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Why should I avoid eating at fast-food restaurants if I want to be healthy?

Laura Katleman-Prue
Nutrition & Dietetics
Most fast-food restaurants use considerably more fat, salt, and sugar than we would at home. A restaurant's motive is profit, not our health, and creating food that tastes better than the competition's is the key to filling its coffers. If we're to bring our bodies back into balance, though, we need to ask ourselves, "Is taste more important than health?"

We've been focused on taste from the time we were children, and our taste buds have become accustomed to the flavors of pleasure foods (engineered, often through the addition of fat, salt, and sugar), expecting them every time we eat. But now that we're adults, it's time to take responsibility for our eating and tell ourselves the truth: Most food companies and restaurants sell unhealthy foods that human bodies were never designed to eat, and if we want to get healthy and stay at a natural weight, we have to stop or limit our junk eating.
Skinny Thinking: Five Revolutionary Steps to Permanently Heal Your Relationship With Food, Weight, and Your Body

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Skinny Thinking: Five Revolutionary Steps to Permanently Heal Your Relationship With Food, Weight, and Your Body

READY TO END YOUR FOOD and WEIGHT WORRIES? If so, Skinny Thinking is for you. The only way to create a healthy relationship with food and stop battling with your weight is to change the way you think...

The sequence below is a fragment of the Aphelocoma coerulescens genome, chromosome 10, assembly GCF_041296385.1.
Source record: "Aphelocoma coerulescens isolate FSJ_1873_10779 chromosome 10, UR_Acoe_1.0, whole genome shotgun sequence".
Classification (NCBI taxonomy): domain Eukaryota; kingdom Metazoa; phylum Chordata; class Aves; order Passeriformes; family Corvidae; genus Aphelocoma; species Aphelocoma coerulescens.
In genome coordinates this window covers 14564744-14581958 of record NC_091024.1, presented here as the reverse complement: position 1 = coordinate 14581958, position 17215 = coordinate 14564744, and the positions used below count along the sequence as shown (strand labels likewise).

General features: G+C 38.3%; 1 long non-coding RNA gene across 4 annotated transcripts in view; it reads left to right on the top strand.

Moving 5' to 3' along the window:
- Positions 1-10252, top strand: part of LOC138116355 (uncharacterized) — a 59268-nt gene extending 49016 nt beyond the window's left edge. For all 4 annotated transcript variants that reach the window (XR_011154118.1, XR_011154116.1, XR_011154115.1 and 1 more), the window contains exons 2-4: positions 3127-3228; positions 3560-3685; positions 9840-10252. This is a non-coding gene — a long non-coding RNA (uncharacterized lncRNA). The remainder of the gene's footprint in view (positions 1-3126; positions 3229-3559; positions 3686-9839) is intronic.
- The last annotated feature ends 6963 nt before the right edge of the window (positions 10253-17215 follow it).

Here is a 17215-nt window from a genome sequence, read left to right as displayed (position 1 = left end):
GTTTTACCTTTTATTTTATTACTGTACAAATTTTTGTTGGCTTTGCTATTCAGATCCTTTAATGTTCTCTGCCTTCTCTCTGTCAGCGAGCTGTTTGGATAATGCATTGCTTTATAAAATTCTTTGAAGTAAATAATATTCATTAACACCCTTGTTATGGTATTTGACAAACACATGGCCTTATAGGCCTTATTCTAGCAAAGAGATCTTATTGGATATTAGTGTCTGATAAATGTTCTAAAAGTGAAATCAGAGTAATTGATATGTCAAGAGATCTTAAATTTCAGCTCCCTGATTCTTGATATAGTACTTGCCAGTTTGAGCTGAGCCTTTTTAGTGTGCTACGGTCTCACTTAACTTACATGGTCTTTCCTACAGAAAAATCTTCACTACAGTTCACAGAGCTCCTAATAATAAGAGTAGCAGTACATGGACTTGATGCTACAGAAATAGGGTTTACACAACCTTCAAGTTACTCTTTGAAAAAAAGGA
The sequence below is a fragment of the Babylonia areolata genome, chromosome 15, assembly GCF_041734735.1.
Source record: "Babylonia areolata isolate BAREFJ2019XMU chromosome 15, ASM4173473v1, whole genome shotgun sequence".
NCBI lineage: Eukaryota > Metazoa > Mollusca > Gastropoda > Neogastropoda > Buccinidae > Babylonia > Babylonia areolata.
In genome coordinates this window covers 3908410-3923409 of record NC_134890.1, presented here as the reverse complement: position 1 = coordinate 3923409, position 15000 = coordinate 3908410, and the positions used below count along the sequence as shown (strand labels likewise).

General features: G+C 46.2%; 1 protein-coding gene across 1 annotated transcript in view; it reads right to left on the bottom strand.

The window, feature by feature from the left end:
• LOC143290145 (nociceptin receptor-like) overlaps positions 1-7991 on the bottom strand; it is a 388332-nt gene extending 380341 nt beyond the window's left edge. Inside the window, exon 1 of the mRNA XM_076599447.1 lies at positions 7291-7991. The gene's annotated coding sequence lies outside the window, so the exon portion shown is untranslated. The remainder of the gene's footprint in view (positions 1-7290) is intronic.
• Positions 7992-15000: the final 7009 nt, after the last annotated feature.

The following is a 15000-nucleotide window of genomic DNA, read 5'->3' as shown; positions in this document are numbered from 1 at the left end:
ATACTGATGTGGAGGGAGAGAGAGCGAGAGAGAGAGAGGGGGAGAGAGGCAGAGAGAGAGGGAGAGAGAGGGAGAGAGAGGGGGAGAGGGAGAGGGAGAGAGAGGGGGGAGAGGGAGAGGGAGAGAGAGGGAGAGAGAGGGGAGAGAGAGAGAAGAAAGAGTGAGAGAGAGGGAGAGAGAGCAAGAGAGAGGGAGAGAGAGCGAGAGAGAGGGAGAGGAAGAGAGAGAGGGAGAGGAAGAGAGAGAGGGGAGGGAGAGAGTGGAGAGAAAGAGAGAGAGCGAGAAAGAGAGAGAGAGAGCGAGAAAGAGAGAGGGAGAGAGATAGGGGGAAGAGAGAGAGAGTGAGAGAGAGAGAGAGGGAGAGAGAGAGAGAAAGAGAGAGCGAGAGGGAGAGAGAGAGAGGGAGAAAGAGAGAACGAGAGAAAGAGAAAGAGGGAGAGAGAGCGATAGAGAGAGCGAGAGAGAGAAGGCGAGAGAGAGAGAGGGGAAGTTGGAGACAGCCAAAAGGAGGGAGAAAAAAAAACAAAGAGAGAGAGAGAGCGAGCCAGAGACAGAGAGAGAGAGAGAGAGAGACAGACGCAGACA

Fast food is loaded with saturated fat and sodium (both of which contribute to heart disease), but its trans fat is even worse: It raises LDL (bad) cholesterol while lowering helpful HDL cholesterol. Food manufacturers love trans fat because it has a long shelf life. Doctors hate it for the same reason. Since trans fat won't break down, it does an extra good job of clogging arteries. The Food and Drug Administration recommends no more than 1.11 grams of trans fat per day, but some doctors say there's no safe amount.

When you hit up the drive-through, choose the grilled chicken sandwich and hold the fries. Supplement with fruit and yogurt instead.

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Important: This content reflects information from various individuals and organizations and may offer alternative or opposing points of view. It should not be used for medical advice, diagnosis or treatment. As always, you should consult with your healthcare provider about your specific health needs.